Remote workers are more aware of cybersecurity risks than in-office employees: new study

Remote workers lack the same institutional cyber protection as their in-office colleagues. Maskot/Getty Images

Joseph K. Nwankpa, Miami University and Pratim Milton Datta, Kent State University

Workers who telecommute tend to be more aware of cybersecurity threats than those who spend most of their time in a physical office and are more likely to take action to ward them off, according to our new peer-reviewed study.

Our findings are based on Amazon Mechanical Turk survey data collected from 203 participants who recently switched to full-time remote work, as well as from 147 in-office workers, across multiple organizations within the United States. We didn’t collect data on hybrid workers.

We asked employees the same series of questions about their work arrangements as well as their understanding of cybersecurity threats, and the actions they’ve taken to defend against them.

To account for other factors likely to influence how an employee responds to perceived cybersecurity threats and risks, we controlled for key participant characteristics and various factors, including age, gender, industry type, company size, job position and the duration of remote work. In addition, we tried to ensure the robustness of our data by conferring with other experts and using various statistical techniques.

We found that remote workers, on average, were more mindful of cybersecurity threats and could better recognize safe cybersecurity practices and protection measures compared with office-based employees. Similarly, our data showed that remote workers were more likely to take cybersecurity precautionary measures than their in-office counterparts.

Why might this be the case?

When employees work from the office, they generally expect their organization to provide and deploy security countermeasures to deal with cyber threats and risks. As a result, in-office workers may become complacent about cybersecurity awareness. This could account for in-office workers taking fewer steps to shore up their cybersecurity.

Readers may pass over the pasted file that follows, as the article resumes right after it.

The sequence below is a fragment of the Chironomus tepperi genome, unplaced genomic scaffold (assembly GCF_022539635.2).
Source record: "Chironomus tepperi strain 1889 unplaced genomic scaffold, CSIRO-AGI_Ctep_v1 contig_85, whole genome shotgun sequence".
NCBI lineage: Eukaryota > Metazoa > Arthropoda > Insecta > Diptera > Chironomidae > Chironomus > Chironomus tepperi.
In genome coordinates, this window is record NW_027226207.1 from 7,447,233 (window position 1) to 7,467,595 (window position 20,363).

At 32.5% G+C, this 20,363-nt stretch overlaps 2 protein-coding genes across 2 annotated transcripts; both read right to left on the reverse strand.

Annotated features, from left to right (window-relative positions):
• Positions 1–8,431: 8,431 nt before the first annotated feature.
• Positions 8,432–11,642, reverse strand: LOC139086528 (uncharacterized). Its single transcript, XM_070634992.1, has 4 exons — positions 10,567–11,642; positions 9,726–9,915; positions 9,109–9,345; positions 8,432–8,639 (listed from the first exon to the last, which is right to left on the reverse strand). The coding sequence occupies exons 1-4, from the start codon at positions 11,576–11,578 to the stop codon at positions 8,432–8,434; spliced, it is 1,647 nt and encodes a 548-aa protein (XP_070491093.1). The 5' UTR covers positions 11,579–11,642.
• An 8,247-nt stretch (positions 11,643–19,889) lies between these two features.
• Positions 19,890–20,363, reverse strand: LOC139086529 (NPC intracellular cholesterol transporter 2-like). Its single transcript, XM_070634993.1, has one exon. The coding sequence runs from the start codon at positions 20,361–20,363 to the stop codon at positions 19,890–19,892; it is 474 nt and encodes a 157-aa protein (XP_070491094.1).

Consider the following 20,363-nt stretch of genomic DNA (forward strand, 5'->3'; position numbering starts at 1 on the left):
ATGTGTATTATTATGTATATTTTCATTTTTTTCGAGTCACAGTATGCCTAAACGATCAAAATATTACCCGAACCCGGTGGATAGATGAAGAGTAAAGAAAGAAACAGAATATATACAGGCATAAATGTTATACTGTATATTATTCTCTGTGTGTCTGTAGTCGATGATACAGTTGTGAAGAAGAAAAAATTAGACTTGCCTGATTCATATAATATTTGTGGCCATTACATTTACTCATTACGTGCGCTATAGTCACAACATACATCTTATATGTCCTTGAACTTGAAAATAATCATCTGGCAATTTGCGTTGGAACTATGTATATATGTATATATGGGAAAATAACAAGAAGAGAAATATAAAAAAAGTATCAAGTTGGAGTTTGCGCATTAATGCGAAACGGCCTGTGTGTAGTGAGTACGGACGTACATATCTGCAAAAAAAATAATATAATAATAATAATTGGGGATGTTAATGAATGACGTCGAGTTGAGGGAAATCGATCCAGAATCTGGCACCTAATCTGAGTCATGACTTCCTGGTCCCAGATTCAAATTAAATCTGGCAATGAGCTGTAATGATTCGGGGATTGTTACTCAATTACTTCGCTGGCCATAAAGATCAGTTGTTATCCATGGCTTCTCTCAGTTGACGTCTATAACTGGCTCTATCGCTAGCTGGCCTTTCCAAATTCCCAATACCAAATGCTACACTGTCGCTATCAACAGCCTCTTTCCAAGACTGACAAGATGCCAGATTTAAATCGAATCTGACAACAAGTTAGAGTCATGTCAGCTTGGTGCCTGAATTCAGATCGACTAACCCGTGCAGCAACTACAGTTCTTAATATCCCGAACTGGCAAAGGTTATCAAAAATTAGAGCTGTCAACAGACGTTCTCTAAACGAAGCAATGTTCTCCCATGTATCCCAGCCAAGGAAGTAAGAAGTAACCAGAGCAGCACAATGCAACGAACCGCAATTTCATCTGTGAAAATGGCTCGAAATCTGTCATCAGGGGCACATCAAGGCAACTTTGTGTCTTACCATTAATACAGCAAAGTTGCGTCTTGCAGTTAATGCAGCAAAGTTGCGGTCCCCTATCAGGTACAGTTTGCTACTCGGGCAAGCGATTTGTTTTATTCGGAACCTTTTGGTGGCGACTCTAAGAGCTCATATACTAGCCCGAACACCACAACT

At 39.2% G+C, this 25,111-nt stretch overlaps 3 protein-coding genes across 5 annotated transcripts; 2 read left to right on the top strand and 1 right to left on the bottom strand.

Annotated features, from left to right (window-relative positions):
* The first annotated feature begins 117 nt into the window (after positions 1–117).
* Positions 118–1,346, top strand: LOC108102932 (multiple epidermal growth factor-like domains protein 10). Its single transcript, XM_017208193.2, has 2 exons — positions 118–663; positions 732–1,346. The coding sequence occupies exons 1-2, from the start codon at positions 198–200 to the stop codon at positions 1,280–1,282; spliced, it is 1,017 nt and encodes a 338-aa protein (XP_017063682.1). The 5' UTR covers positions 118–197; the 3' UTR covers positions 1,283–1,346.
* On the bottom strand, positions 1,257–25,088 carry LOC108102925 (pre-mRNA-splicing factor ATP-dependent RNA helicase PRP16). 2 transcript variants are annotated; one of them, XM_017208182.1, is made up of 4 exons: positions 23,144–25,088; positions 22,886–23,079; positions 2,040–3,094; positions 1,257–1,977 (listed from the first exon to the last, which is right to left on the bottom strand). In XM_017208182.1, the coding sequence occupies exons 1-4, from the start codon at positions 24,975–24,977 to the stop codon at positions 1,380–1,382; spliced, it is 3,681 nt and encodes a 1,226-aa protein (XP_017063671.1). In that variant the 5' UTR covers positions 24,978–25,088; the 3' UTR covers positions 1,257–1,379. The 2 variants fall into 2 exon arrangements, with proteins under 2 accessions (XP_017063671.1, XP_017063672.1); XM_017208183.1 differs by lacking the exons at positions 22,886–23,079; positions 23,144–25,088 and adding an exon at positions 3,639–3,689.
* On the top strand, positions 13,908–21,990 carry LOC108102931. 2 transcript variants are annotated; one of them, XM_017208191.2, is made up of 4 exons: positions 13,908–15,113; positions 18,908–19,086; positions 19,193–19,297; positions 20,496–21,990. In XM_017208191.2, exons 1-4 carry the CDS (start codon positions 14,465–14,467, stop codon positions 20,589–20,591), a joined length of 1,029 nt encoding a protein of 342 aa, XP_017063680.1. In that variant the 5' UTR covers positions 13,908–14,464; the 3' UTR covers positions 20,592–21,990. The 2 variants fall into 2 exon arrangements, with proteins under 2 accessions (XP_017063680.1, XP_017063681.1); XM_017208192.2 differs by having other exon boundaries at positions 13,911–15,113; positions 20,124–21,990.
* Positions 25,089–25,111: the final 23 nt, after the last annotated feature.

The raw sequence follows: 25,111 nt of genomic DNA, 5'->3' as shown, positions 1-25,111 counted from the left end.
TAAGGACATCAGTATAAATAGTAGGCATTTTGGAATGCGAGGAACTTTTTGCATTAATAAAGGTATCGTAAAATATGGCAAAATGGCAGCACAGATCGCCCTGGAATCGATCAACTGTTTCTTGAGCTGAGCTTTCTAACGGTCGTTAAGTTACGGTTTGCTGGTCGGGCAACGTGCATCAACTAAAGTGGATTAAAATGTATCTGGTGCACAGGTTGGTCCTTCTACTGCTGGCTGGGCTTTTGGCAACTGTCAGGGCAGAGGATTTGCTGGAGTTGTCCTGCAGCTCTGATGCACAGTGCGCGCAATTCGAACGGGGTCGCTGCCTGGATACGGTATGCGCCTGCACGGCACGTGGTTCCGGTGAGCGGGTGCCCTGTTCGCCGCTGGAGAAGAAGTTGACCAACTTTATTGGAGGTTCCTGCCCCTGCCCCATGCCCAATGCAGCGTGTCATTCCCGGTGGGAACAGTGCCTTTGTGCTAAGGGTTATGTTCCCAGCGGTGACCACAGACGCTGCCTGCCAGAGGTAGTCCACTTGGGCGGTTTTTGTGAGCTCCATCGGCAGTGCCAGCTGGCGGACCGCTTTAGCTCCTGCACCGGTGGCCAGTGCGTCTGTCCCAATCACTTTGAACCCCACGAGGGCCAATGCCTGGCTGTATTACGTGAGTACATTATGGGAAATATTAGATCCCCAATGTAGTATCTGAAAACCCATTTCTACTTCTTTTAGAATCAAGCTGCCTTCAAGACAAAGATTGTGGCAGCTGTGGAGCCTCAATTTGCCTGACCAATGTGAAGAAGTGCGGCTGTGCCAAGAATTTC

In contrast, the lack of an institutional cybersecurity framework forces remote workers to become more mindful of the risks they may be exposed to.

Why it matters

Employees are the first line of defense against cybersecurity attacks, which have been on the rise. Cyber attacks around the world increased 38% in 2022, according to Check Point Research, which provides cyber threat intelligence.

And one of the main ways hackers manage to worm their way into corporate computer networks is via employees – for example, with a phishing email.

During the early days of the COVID-19 pandemic when much of the workforce was sent home due to lockdowns, cybersecurity was a big concern. In cybersecurity jargon, it increased the “attack surface,” or the sum of all ways an organization’s network is exposed to potential security risks. Companies worried whether employees working remotely would take cybersecurity seriously.

With remote work becoming increasingly the norm for many companies, our research suggests that this risk isn’t as great as once feared. https://www.youtube.com/embed/YFRK_sImKkQ?wmode=transparent&start=1037 Cybersecurity training video for workers.

What still isn’t known

We still need to determine whether heightened cybersecurity awareness and precautionary behavior among remote workers will diminish over time. Research suggests that cybersecurity awareness acquired through training and knowledge programs tends to dissipate over time.

As remote working arrangements become more mainstream, does security complacency set in for these workers? It is important to know how long the increased cybersecurity awareness will enable precaution-taking behavior and how remote workers can renew and sustain this vigilance.

The Research Brief is a short take on interesting academic work.

Joseph K. Nwankpa, Associate Professor of Information Systems & Analytics, Miami University and Pratim Milton Datta, Professor of Information Systems & Cybersecurity, Kent State University

This article is republished from The Conversation under a Creative Commons license. Read the original article.

By Daniel

I'm the founder and CEO of Lionsgate Creative, Password Sentry, and hoodPALS. Besides coding and technology, I also enjoy cycling, photography, and cooking. https://www.lionsgatecreative.com https://www.password-sentry.com https://www.hoodpals.com